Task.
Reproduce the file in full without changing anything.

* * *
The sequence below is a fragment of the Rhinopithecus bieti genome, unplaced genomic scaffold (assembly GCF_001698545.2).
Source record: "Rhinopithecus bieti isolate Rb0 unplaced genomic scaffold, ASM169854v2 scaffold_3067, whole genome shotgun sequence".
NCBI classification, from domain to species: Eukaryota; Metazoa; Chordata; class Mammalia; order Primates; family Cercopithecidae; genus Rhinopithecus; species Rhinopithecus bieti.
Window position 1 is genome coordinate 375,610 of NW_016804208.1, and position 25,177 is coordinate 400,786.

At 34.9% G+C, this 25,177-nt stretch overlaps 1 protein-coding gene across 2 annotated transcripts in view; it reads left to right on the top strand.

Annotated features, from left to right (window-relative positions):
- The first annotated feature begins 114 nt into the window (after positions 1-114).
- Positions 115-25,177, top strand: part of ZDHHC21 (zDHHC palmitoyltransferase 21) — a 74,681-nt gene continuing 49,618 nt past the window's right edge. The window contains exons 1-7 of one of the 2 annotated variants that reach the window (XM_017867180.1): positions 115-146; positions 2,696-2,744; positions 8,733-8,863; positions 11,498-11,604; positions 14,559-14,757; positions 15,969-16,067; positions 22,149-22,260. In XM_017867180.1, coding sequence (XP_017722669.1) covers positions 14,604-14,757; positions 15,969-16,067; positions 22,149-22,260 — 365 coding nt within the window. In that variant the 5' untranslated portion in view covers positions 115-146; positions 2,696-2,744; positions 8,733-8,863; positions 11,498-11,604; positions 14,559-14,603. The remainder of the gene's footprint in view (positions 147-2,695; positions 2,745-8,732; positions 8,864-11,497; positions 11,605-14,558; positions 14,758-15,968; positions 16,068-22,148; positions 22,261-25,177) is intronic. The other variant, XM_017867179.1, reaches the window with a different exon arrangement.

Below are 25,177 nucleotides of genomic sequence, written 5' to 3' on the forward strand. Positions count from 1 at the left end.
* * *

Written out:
The sequence below is a fragment of the Rhinopithecus bieti genome, unplaced genomic scaffold (assembly GCF_001698545.2).
Source record: "Rhinopithecus bieti isolate Rb0 unplaced genomic scaffold, ASM169854v2 scaffold_3067, whole genome shotgun sequence".
NCBI classification, from domain to species: Eukaryota; Metazoa; Chordata; class Mammalia; order Primates; family Cercopithecidae; genus Rhinopithecus; species Rhinopithecus bieti.
Window position 1 is genome coordinate 375,610 of NW_016804208.1, and position 25,177 is coordinate 400,786.

At 34.9% G+C, this 25,177-nt stretch overlaps 1 protein-coding gene across 2 annotated transcripts in view; it reads left to right on the top strand.

Annotated features, from left to right (window-relative positions):
- The first annotated feature begins 114 nt into the window (after positions 1-114).
- Positions 115-25,177, top strand: part of ZDHHC21 (zDHHC palmitoyltransferase 21) — a 74,681-nt gene continuing 49,618 nt past the window's right edge. The window contains exons 1-7 of one of the 2 annotated variants that reach the window (XM_017867180.1): positions 115-146; positions 2,696-2,744; positions 8,733-8,863; positions 11,498-11,604; positions 14,559-14,757; positions 15,969-16,067; positions 22,149-22,260. In XM_017867180.1, coding sequence (XP_017722669.1) covers positions 14,604-14,757; positions 15,969-16,067; positions 22,149-22,260 — 365 coding nt within the window. In that variant the 5' untranslated portion in view covers positions 115-146; positions 2,696-2,744; positions 8,733-8,863; positions 11,498-11,604; positions 14,559-14,603. The remainder of the gene's footprint in view (positions 147-2,695; positions 2,745-8,732; positions 8,864-11,497; positions 11,605-14,558; positions 14,758-15,968; positions 16,068-22,148; positions 22,261-25,177) is intronic. The other variant, XM_017867179.1, reaches the window with a different exon arrangement.

Below are 25,177 nucleotides of genomic sequence, written 5' to 3' on the forward strand. Positions count from 1 at the left end.